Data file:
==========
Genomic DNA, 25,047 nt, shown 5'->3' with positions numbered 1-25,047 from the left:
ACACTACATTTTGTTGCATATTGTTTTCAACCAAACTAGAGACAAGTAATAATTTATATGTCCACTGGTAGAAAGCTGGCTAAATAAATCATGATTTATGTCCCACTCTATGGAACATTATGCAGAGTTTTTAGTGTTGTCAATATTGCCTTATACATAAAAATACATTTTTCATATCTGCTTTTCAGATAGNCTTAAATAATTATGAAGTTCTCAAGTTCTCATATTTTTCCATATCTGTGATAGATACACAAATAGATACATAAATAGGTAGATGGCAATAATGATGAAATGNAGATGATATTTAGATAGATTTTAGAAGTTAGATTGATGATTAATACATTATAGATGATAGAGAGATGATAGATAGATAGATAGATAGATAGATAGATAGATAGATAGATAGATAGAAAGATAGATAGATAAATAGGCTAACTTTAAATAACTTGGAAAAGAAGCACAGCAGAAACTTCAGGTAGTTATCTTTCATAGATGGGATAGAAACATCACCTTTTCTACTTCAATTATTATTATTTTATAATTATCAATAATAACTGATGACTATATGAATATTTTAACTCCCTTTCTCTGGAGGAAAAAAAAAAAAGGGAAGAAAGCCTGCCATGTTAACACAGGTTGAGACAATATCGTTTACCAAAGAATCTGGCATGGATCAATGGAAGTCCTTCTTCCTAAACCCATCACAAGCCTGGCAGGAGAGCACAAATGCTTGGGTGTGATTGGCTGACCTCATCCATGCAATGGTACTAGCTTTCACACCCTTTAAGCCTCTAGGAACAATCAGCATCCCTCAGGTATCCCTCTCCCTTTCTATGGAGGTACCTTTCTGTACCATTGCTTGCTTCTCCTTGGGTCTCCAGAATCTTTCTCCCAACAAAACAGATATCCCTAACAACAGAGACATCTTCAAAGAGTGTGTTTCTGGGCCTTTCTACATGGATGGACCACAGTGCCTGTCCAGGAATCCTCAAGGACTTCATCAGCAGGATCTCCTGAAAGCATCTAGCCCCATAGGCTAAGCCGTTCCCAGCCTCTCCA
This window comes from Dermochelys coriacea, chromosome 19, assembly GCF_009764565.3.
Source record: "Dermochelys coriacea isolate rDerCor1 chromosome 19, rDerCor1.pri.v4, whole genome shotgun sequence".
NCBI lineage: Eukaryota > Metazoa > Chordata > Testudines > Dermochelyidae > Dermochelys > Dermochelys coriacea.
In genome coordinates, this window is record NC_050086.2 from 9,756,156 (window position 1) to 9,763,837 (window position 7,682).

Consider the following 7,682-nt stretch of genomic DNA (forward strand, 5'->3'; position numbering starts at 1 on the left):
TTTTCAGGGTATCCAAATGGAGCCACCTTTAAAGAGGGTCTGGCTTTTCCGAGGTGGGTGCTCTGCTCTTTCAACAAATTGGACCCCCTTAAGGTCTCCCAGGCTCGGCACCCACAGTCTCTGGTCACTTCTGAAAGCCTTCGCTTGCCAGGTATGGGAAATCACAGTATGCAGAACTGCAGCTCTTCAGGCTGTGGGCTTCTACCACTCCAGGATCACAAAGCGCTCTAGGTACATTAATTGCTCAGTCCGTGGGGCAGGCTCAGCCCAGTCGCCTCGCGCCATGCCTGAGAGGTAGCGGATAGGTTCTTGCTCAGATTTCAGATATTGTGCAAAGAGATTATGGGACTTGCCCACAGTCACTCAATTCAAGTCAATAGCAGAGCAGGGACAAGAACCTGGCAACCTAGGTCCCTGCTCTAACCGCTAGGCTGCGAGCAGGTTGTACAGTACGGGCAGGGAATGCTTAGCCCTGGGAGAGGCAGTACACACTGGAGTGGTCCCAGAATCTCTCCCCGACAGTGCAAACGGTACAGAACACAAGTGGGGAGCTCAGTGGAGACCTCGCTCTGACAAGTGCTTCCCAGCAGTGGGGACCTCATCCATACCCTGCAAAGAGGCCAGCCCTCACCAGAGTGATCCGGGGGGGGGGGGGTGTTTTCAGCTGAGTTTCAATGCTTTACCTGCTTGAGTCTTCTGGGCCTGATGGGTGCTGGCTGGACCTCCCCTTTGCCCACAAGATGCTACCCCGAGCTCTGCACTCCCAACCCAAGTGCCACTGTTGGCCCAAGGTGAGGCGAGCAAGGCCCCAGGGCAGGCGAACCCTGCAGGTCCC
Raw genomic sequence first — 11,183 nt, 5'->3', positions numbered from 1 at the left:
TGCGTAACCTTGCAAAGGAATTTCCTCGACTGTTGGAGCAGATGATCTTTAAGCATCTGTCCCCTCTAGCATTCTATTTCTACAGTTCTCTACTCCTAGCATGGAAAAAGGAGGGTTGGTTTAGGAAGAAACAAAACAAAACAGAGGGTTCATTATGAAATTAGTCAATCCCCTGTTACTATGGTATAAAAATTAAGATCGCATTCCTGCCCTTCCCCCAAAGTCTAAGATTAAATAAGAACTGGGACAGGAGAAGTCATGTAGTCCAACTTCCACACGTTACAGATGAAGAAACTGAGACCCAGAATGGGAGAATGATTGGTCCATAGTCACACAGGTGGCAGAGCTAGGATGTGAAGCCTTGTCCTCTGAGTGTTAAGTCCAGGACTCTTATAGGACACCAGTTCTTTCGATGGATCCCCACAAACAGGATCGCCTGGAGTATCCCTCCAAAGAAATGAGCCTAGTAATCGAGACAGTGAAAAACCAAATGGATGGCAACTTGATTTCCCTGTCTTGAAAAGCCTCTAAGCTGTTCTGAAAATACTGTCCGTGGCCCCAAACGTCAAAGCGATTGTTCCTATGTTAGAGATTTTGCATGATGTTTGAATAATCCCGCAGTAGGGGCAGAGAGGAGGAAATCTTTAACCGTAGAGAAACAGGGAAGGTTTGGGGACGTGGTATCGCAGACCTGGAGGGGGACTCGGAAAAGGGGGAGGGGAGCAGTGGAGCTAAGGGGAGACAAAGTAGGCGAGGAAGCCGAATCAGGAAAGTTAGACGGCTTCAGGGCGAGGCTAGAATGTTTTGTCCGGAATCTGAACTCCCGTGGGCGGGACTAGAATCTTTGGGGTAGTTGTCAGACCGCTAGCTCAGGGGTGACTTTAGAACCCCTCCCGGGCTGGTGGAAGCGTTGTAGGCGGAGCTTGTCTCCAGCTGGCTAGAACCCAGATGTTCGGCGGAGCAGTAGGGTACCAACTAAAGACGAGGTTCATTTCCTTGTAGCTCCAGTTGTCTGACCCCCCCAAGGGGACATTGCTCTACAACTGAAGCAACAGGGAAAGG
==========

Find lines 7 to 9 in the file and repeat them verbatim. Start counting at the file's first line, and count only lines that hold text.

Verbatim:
Consider the following 7,682-nt stretch of genomic DNA (forward strand, 5'->3'; position numbering starts at 1 on the left):
TTTTCAGGGTATCCAAATGGAGCCACCTTTAAAGAGGGTCTGGCTTTTCCGAGGTGGGTGCTCTGCTCTTTCAACAAATTGGACCCCCTTAAGGTCTCCCAGGCTCGGCACCCACAGTCTCTGGTCACTTCTGAAAGCCTTCGCTTGCCAGGTATGGGAAATCACAGTATGCAGAACTGCAGCTCTTCAGGCTGTGGGCTTCTACCACTCCAGGATCACAAAGCGCTCTAGGTACATTAATTGCTCAGTCCGTGGGGCAGGCTCAGCCCAGTCGCCTCGCGCCATGCCTGAGAGGTAGCGGATAGGTTCTTGCTCAGATTTCAGATATTGTGCAAAGAGATTATGGGACTTGCCCACAGTCACTCAATTCAAGTCAATAGCAGAGCAGGGACAAGAACCTGGCAACCTAGGTCCCTGCTCTAACCGCTAGGCTGCGAGCAGGTTGTACAGTACGGGCAGGGAATGCTTAGCCCTGGGAGAGGCAGTACACACTGGAGTGGTCCCAGAATCTCTCCCCGACAGTGCAAACGGTACAGAACACAAGTGGGGAGCTCAGTGGAGACCTCGCTCTGACAAGTGCTTCCCAGCAGTGGGGACCTCATCCATACCCTGCAAAGAGGCCAGCCCTCACCAGAGTGATCCGGGGGGGGGGGGGTGTTTTCAGCTGAGTTTCAATGCTTTACCTGCTTGAGTCTTCTGGGCCTGATGGGTGCTGGCTGGACCTCCCCTTTGCCCACAAGATGCTACCCCGAGCTCTGCACTCCCAACCCAAGTGCCACTGTTGGCCCAAGGTGAGGCGAGCAAGGCCCCAGGGCAGGCGAACCCTGCAGGTCCC
Raw genomic sequence first — 11,183 nt, 5'->3', positions numbered from 1 at the left: